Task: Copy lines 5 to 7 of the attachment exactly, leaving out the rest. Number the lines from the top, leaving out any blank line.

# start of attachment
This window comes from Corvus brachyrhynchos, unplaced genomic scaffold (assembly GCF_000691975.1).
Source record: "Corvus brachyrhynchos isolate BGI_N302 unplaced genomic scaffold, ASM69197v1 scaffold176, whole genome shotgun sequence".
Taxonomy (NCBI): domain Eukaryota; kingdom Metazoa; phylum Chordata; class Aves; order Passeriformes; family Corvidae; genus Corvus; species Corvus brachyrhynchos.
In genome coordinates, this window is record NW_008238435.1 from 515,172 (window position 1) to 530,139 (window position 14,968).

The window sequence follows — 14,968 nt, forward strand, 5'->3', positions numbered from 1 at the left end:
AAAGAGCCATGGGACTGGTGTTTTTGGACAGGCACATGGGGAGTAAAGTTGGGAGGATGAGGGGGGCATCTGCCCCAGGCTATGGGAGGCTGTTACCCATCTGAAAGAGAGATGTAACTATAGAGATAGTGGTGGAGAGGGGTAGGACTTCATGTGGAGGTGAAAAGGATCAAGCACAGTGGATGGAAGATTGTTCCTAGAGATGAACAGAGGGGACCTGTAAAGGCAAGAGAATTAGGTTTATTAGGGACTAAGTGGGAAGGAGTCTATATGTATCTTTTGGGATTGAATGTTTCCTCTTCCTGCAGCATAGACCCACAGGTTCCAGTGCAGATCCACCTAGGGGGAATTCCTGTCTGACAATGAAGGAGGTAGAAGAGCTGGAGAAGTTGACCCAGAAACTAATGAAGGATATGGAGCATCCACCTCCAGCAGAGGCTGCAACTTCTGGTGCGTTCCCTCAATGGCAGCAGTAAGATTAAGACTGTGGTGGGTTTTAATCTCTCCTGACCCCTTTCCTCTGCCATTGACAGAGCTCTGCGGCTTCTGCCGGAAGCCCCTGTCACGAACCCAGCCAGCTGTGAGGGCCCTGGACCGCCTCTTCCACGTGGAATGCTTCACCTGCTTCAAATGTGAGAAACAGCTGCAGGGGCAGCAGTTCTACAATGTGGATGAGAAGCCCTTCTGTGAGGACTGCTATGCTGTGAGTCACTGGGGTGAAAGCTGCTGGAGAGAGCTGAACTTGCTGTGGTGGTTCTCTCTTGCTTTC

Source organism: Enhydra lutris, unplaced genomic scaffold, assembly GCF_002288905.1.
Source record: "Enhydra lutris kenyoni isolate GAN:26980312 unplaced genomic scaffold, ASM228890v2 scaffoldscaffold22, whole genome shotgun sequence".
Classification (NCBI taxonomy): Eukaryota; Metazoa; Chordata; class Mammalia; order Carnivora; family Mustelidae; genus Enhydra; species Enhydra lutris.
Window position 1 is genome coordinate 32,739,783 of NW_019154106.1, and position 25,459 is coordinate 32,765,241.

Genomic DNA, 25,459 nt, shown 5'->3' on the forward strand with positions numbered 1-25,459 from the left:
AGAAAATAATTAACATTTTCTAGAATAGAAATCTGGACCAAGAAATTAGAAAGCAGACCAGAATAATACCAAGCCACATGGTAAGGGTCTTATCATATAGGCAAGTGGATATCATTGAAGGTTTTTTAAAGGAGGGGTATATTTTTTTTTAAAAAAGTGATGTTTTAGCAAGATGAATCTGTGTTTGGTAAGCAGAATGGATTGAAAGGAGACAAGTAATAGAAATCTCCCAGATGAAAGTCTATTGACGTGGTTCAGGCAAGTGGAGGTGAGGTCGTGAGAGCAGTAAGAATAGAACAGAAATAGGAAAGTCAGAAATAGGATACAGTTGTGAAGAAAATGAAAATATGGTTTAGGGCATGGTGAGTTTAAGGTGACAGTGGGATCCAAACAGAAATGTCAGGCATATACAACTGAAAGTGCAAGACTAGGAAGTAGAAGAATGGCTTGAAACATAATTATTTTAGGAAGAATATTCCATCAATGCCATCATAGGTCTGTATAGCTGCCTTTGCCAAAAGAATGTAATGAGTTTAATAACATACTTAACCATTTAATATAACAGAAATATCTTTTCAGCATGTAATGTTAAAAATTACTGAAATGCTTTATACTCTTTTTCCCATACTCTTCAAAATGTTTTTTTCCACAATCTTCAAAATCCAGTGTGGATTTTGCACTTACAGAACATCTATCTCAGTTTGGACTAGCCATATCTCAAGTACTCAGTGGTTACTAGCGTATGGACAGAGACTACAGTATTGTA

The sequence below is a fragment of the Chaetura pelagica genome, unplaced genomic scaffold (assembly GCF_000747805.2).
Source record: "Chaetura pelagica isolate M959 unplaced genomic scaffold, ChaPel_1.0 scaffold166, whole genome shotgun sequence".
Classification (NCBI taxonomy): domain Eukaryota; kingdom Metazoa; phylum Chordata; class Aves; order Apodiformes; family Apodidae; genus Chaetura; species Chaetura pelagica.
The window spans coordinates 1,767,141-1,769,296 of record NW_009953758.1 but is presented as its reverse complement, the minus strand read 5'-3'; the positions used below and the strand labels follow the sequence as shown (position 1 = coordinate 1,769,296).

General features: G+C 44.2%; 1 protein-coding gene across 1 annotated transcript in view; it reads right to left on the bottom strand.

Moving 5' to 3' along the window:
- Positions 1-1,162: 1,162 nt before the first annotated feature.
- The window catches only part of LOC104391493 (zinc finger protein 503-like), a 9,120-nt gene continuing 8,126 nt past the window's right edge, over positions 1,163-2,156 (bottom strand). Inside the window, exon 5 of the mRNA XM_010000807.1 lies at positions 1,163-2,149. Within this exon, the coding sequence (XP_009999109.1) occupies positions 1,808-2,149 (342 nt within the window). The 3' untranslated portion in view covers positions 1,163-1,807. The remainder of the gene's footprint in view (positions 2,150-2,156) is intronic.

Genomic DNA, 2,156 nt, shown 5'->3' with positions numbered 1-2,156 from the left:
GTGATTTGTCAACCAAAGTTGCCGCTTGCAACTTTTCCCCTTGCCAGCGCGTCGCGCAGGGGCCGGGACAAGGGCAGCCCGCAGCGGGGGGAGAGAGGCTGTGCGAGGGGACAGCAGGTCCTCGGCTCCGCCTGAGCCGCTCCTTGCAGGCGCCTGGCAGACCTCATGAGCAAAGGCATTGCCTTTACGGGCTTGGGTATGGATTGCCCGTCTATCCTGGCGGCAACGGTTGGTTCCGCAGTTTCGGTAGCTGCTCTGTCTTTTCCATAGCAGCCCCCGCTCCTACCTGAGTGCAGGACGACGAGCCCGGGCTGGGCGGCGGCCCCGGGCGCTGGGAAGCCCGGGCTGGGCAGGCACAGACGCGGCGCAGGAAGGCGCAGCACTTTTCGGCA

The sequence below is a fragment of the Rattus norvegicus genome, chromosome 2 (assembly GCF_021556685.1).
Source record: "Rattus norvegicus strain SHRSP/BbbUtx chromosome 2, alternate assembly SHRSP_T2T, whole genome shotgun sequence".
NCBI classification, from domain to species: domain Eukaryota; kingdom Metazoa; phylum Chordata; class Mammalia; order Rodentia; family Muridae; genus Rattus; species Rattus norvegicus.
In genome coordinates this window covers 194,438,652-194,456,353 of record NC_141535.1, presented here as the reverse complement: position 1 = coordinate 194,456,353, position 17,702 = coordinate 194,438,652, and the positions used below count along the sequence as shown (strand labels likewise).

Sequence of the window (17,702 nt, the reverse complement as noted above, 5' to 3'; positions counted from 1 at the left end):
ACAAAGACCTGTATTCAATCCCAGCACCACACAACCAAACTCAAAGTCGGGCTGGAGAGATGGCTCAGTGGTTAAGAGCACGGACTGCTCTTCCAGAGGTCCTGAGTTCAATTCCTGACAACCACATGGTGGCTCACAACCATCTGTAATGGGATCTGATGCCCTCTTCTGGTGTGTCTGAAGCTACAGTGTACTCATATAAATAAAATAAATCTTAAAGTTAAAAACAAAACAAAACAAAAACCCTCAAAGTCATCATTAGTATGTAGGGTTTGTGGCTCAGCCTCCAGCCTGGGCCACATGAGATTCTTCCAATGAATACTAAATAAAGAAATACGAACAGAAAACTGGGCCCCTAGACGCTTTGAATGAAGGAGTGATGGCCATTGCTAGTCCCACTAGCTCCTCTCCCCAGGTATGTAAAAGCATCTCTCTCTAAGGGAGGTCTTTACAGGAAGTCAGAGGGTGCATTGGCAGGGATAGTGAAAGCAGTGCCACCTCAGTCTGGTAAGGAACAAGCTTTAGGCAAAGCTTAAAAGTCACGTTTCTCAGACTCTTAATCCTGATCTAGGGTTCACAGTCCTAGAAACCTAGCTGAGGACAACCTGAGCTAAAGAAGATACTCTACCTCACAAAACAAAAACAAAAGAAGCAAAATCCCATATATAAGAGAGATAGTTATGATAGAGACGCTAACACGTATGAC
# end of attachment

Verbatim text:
The window sequence follows — 14,968 nt, forward strand, 5'->3', positions numbered from 1 at the left end:
AAAGAGCCATGGGACTGGTGTTTTTGGACAGGCACATGGGGAGTAAAGTTGGGAGGATGAGGGGGGCATCTGCCCCAGGCTATGGGAGGCTGTTACCCATCTGAAAGAGAGATGTAACTATAGAGATAGTGGTGGAGAGGGGTAGGACTTCATGTGGAGGTGAAAAGGATCAAGCACAGTGGATGGAAGATTGTTCCTAGAGATGAACAGAGGGGACCTGTAAAGGCAAGAGAATTAGGTTTATTAGGGACTAAGTGGGAAGGAGTCTATATGTATCTTTTGGGATTGAATGTTTCCTCTTCCTGCAGCATAGACCCACAGGTTCCAGTGCAGATCCACCTAGGGGGAATTCCTGTCTGACAATGAAGGAGGTAGAAGAGCTGGAGAAGTTGACCCAGAAACTAATGAAGGATATGGAGCATCCACCTCCAGCAGAGGCTGCAACTTCTGGTGCGTTCCCTCAATGGCAGCAGTAAGATTAAGACTGTGGTGGGTTTTAATCTCTCCTGACCCCTTTCCTCTGCCATTGACAGAGCTCTGCGGCTTCTGCCGGAAGCCCCTGTCACGAACCCAGCCAGCTGTGAGGGCCCTGGACCGCCTCTTCCACGTGGAATGCTTCACCTGCTTCAAATGTGAGAAACAGCTGCAGGGGCAGCAGTTCTACAATGTGGATGAGAAGCCCTTCTGTGAGGACTGCTATGCTGTGAGTCACTGGGGTGAAAGCTGCTGGAGAGAGCTGAACTTGCTGTGGTGGTTCTCTCTTGCTTTC

Source organism: Enhydra lutris, unplaced genomic scaffold, assembly GCF_002288905.1.